I.D.E.A. yoda



  11. #11
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    Jul. 11, 2007
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    MA
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    Default

    Quote Originally Posted by ideayoda View Post
    It has nothing to do with the (type of) reins, or even closing the hands. It has to do with the thumb being closed onto the forefinger as well as the upper arms hanging vertically. If those things are in effect/alignment the 'seat works' rather than the hand. It is part of learning good equitation.
    I will try to put more focus on these things.

    Thanks everyone!



  12. #12
    Join Date
    Oct. 13, 2006
    Posts
    3,505

    Default

    Ideoda is two for two today

    The reins slipping will often show tension from the shoulder all of the way down... Frozen forward hand that is afraid of pulling but it needs to move as a unit... the eblow creak creak creak with a strong closed hand around the rein find your suppleness in the elbow rather than you fingers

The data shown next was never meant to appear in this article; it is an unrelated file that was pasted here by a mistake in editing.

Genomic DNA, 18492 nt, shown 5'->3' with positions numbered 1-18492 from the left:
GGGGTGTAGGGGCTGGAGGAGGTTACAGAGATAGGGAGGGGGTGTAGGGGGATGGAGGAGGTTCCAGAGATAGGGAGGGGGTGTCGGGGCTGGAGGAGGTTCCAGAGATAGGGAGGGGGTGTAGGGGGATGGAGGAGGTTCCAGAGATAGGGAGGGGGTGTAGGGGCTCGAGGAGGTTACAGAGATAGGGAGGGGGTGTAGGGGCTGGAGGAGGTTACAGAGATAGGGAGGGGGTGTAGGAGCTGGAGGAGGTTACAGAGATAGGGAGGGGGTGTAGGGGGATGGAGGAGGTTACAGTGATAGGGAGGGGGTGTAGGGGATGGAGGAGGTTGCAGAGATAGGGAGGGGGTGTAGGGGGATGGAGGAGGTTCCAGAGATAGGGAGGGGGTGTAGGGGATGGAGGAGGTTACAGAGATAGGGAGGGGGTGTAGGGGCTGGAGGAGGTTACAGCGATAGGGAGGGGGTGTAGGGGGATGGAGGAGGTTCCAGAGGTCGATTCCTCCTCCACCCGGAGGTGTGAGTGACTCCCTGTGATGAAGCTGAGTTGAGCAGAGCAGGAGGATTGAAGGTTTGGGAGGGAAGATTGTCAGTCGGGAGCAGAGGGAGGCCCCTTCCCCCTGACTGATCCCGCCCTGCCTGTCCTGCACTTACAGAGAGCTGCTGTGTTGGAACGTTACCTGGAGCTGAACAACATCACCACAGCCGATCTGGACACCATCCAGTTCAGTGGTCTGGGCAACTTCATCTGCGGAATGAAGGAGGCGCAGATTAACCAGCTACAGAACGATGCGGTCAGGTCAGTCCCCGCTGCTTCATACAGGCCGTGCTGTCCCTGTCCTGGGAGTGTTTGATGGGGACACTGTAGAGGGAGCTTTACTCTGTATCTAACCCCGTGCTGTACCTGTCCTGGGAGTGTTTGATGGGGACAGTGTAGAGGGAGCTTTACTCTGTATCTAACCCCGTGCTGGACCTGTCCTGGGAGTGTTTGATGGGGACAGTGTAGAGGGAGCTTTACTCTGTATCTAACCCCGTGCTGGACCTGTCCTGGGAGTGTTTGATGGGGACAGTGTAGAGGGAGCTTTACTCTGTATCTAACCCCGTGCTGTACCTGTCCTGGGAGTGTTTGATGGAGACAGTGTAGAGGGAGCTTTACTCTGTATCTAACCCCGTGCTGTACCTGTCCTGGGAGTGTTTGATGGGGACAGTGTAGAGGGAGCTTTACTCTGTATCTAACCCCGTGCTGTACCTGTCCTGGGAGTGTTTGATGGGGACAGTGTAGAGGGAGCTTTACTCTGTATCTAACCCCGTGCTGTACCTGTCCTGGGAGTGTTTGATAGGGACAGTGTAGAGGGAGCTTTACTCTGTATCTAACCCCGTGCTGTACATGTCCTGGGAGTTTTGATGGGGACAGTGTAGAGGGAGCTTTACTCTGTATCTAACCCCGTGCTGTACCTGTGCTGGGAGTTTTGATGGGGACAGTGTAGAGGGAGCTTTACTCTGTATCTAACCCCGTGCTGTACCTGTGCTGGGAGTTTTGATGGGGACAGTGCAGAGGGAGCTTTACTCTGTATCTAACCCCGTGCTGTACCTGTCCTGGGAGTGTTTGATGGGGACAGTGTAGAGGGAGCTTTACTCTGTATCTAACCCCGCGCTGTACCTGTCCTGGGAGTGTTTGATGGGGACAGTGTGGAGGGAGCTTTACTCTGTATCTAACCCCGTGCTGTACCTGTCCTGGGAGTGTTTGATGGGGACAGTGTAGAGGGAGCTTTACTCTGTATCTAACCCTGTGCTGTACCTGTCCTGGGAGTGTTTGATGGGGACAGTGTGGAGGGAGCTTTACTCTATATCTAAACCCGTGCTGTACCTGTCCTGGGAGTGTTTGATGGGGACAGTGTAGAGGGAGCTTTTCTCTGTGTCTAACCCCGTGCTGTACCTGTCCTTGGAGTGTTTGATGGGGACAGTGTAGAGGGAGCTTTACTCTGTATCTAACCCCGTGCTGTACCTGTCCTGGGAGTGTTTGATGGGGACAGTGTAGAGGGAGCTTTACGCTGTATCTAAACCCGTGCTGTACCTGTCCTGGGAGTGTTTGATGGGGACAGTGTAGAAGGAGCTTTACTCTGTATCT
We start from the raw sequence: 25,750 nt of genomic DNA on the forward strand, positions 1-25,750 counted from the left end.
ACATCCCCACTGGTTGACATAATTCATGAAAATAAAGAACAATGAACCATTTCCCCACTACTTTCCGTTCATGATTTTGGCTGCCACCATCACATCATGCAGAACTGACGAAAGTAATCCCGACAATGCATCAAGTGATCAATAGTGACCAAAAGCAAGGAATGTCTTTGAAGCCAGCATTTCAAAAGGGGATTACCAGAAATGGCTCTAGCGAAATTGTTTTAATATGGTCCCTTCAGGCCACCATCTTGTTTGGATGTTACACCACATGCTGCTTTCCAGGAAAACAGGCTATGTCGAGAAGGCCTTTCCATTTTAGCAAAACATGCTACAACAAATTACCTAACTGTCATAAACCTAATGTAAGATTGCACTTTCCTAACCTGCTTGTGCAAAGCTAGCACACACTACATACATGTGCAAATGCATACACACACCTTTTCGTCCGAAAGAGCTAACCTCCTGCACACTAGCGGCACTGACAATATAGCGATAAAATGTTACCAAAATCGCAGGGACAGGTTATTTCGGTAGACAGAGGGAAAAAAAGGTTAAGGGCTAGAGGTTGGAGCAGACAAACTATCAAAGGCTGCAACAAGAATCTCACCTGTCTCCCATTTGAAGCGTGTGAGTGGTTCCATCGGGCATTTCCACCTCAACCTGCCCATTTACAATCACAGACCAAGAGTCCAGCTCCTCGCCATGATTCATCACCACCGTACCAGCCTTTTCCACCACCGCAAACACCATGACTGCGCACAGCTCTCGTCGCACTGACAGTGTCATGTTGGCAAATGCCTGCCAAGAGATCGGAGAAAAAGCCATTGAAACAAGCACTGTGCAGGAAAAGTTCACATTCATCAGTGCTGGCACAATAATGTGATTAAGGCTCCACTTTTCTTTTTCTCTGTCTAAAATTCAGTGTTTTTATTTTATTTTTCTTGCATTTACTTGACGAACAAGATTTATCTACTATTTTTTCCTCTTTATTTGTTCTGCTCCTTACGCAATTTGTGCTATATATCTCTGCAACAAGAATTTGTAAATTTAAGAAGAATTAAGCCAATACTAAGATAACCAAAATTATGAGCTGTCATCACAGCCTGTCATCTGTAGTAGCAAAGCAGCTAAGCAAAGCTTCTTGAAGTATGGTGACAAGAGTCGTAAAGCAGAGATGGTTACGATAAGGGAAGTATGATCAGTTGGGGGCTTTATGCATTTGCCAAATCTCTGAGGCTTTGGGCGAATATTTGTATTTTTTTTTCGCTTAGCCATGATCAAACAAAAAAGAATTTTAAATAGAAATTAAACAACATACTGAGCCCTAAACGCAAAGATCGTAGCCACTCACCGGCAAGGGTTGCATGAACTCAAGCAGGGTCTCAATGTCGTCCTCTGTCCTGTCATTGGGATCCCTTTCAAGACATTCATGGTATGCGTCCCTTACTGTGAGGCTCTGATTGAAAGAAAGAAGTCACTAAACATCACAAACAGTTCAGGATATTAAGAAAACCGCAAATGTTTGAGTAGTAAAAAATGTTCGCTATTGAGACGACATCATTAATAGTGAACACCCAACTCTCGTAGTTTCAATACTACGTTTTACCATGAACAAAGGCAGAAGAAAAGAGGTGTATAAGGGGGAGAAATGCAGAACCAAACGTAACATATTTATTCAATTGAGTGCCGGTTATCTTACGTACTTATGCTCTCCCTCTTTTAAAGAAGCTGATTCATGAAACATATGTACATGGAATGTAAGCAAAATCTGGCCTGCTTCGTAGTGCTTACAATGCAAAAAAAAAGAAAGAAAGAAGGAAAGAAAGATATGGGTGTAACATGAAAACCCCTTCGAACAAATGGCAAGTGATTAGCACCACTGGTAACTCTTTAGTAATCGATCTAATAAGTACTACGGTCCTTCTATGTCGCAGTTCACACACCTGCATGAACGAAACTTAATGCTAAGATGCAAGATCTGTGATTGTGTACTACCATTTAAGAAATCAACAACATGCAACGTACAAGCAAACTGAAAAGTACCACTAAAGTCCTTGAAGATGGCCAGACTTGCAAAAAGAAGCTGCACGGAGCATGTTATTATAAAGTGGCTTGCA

I used it do it bad then it just went away when I worked on my elbows consciously ... Think of it like a puzzle... Elbows today ... ankles tommorow
    ~~Member of the TB's Rule Clique ~~
    http://www.off-breed-dressage.blogspot.com/



  13. #13
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    Jul. 11, 2007
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    MA
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    Default

    Quote Originally Posted by NOMIOMI1 View Post
    Ideoda is two for two today

    The reins slipping will often show tension from the shoulder all of the way down... Frozen forward hand that is afraid of pulling but it needs to move as a unit... the eblow creak creak creak with a strong closed hand around the rein find your suppleness in the elbow rather than you fingers

    I used it do it bad then it just went away when I worked on my elbows consciously ... Think of it like a puzzle... Elbows today ... ankles tommorow
    Interesting!!

    It was definitely better today. Focused on arms/elbows. Thanks!